Could new Vitamin K compound lead to new epilepsy medication?

New research from the USA has reported positive findings regarding the use of a Vitamin K based compound in the treatment of drug-resistant epilepsy.

The research was recently published in the Journal of Medicinal Chemistry, and reported findings from the use of the compound in animal models. From the outset, it must be noted that there are many hurdles to overcome before this compound is potentially developed into a medication for humans; however, results reported from the trial were overwhelmingly positive with the compound eliminating seizure activity in the mice subjects. 

The research was conducted by Dr. James Chou and Dr. Sherine Chan of the Medical University of South Carolina. With epilepsy known be caused by changes in brain activity, the researchers were focussed on energy production in brain cells. This energy production is controlled by cells within the brain known as mitochondria. 

Commenting on the basis behind their research, Dr. Chan explained, "When mitochondria are damaged, cells have a tough time producing sufficient energy. Brain cells require a significant amount of energy, and so mitochondrial dysfunction affects their function. This dysfunction is an underlying cause of many neurological diseases, including epilepsy, Parkinson's disease and rare mitochondrial disorders."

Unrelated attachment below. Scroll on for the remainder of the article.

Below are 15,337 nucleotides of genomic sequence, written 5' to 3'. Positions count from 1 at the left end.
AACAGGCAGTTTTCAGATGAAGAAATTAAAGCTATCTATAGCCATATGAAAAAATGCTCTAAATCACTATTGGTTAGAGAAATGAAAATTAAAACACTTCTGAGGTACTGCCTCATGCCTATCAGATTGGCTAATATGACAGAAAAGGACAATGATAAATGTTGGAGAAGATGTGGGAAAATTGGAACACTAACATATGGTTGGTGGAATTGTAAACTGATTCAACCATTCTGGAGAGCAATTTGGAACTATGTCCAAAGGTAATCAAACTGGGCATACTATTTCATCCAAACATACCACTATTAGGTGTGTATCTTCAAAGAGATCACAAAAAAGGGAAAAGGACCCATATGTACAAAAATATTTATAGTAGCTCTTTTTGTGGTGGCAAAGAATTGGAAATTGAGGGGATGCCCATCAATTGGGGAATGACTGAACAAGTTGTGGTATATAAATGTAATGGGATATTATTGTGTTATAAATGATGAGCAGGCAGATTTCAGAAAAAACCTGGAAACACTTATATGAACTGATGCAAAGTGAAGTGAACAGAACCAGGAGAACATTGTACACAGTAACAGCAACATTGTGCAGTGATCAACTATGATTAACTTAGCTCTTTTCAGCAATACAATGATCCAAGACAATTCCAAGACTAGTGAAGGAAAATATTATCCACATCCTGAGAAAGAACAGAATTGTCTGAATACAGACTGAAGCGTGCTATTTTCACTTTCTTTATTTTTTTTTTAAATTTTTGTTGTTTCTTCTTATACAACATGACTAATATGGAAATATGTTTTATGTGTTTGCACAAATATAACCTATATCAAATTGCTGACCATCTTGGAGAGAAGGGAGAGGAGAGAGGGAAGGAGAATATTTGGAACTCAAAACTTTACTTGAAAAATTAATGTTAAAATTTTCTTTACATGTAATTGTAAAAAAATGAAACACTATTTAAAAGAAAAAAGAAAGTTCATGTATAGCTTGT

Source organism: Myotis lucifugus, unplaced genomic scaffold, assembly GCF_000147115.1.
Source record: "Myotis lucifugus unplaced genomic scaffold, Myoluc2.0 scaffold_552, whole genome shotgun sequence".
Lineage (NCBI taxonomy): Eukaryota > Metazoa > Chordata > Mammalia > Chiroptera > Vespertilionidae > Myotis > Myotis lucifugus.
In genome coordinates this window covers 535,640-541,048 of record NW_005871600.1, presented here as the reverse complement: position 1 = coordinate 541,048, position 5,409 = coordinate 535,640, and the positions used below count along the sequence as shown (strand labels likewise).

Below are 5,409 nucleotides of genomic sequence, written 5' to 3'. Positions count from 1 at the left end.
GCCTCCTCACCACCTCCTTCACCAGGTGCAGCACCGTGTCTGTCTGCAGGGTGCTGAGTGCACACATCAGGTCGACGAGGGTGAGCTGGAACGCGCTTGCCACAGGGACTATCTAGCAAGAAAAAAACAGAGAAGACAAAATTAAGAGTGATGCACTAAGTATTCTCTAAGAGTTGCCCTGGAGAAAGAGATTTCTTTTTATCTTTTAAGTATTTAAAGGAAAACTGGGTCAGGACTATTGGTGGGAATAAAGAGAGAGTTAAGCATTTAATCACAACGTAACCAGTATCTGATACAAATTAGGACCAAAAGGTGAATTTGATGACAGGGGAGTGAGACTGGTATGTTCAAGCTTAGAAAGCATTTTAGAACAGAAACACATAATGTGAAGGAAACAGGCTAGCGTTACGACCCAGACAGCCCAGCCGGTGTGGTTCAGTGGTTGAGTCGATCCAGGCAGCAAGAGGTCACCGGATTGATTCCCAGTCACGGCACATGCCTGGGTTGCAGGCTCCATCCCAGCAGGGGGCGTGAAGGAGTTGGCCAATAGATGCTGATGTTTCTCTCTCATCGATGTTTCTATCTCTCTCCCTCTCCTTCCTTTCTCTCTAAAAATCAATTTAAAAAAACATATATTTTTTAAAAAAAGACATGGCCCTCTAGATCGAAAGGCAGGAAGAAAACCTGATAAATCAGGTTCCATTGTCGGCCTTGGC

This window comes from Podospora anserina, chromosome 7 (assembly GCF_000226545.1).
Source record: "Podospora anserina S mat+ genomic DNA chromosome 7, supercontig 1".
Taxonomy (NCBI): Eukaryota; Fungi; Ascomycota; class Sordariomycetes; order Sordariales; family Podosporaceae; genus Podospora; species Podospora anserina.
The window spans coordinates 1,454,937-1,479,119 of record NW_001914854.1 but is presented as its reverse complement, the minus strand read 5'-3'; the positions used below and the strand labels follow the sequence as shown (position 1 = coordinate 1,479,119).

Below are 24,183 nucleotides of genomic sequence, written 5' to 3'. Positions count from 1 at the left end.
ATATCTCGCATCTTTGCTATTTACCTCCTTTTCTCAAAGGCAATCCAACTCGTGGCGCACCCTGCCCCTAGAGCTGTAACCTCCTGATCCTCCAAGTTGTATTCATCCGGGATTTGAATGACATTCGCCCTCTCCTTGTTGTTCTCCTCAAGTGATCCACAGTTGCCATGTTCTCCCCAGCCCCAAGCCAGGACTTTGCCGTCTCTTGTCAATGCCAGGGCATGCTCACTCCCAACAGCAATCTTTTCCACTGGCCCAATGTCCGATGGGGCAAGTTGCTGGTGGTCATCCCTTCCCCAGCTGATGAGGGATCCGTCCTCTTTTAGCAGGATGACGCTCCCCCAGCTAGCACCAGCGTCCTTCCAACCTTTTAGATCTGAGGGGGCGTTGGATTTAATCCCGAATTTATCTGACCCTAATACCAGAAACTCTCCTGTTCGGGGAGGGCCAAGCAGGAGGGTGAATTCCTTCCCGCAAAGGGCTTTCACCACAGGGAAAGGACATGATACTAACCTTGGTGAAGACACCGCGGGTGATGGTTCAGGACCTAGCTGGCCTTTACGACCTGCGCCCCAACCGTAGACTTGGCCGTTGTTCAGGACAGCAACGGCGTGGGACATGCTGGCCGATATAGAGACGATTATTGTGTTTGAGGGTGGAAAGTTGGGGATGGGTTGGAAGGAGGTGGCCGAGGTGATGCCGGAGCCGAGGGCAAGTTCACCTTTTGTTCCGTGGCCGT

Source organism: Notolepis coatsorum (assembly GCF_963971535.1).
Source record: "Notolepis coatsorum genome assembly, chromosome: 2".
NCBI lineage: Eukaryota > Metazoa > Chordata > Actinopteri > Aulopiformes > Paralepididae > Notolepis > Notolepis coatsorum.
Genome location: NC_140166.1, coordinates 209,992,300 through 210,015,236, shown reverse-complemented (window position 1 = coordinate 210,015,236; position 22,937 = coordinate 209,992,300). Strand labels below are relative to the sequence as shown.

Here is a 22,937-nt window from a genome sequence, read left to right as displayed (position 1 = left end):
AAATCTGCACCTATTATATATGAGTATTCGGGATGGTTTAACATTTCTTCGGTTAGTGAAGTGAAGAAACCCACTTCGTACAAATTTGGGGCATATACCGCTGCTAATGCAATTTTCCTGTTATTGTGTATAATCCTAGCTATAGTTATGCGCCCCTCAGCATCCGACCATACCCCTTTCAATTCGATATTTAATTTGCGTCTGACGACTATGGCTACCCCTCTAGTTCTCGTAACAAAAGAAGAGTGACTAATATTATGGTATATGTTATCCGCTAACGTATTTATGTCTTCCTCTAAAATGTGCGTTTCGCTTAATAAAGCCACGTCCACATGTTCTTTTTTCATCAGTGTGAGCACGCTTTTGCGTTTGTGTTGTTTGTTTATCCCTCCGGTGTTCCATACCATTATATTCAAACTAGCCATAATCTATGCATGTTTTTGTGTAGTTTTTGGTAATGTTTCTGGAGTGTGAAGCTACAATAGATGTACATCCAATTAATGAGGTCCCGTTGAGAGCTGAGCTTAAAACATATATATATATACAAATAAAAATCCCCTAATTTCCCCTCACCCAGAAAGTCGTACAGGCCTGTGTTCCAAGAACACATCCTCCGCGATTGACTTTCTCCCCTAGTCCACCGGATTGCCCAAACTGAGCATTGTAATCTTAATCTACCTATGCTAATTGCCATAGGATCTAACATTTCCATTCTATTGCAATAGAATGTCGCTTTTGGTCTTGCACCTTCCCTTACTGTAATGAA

Continuing, Dr. Chan said, "We are targeting a new mechanism of action - mitochondrial dysfunction - that's a big underlying cause for neurological disease. If you are able to protect your mitochondria and help them function well and make enough energy, then you will help your brain cells to stay alive and do their job. That's how we believe this compound is helping with neurological diseases."

Again we would note that this is very early stage research with the researchers hoping to begin a clinical trial within two years. Epilepsy Ireland will contine to monitor emerging research on this exciting new avenue and indeed, all aspects of the condition and update our website and social media channels. 

If you would like to read more  on this research you can find the full press release from the Medical University of South Carolina here or you can access the full paper from the Journal of Medicinal Chemistry here.